After a hefty 104-point fall yesterday, its biggest daily drop for two months, the FTSE 100 (FTSEINDICES: ^FTSE) appears to be going nowhere much today, down 7 points to 6,476 by late morning. It’s uncertainty about the future of economic stimulus policy and interest rates that’s causing the growly mood at the moment, with improving figures suggesting the time might soon be ripe for the UK and US economies to start standing on their own feet again.
There are very few shares doing much today either, but here are three from the FTSE indices that look unlikely to beat the market:
WS Atkins (LSE: ATK) shares dipped 10p (1%) to 1,161p after the firm announced the disposal of Peter Brown — thankfully, that’s a US subsidiary company and not a board member. The construction consultancy is to be sold to Moss & Associates of Florida, for a cash sum of £2.6m, and Atkins should see a loss on disposal of around £3m.
Chief executive Prof Dr Uwe Krueger told us that “The disposal of our Peter Brown business is another step in the implementation of our strategy, which includes the optimisation of our portfolio of businesses“.
Anite (LSE: AIE), which develops testing software for the mobile phones business, saw its share price slump by 13p (10.4%) to 113p this morning, after a first-quarter update told us that trading “has been relatively quiet“, with its handset testing services having “a slow start to the current year” and bringing in lower revenue and profit than the comparative period a year ago.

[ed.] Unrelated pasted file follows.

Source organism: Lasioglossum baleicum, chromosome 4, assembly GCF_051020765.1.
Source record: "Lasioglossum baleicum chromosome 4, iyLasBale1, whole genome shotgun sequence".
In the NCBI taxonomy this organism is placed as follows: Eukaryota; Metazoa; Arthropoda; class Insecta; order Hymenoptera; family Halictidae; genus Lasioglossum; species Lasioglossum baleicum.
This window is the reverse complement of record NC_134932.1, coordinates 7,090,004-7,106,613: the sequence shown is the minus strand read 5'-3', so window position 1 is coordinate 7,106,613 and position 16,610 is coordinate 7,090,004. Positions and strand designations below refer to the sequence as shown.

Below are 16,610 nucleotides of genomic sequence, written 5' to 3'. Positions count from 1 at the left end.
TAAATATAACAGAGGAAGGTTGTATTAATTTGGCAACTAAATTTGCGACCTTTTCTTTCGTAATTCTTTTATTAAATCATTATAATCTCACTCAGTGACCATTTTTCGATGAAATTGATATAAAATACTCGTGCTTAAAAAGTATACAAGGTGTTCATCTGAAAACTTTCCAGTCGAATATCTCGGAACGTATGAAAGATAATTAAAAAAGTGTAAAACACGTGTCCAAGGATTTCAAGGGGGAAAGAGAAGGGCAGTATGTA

Net debt increased sharply too, up from £0.9m at 30 April to £4m at 31 July. The firm did stress, however, that its first quarter is seasonally slow, and that the rise in debt was “in line with normal seasonal patterns“.
An interim update from Avon Rubber (LSE: AVON) sent the firm’s shares down 11.7p (2.4%) to 477p, despite an assurance that full-year results are expected to be in line with market expectations. Net debt was up a little, from £8.7m in September 2012 to £11.4m as of 30 June 2013 — but a couple of acquisitions added £3m of that, and the firm says its balance sheet is robust.
Earnings per share are expected to be up just 2% for the year to September and there’s a 9% rise forecast for the following year, putting the shares on a P/E of 14 falling to around 13.5 for the two years respectively. The dividend yield is low, at around 1%.
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> Alan does not own any shares mentioned in this article.
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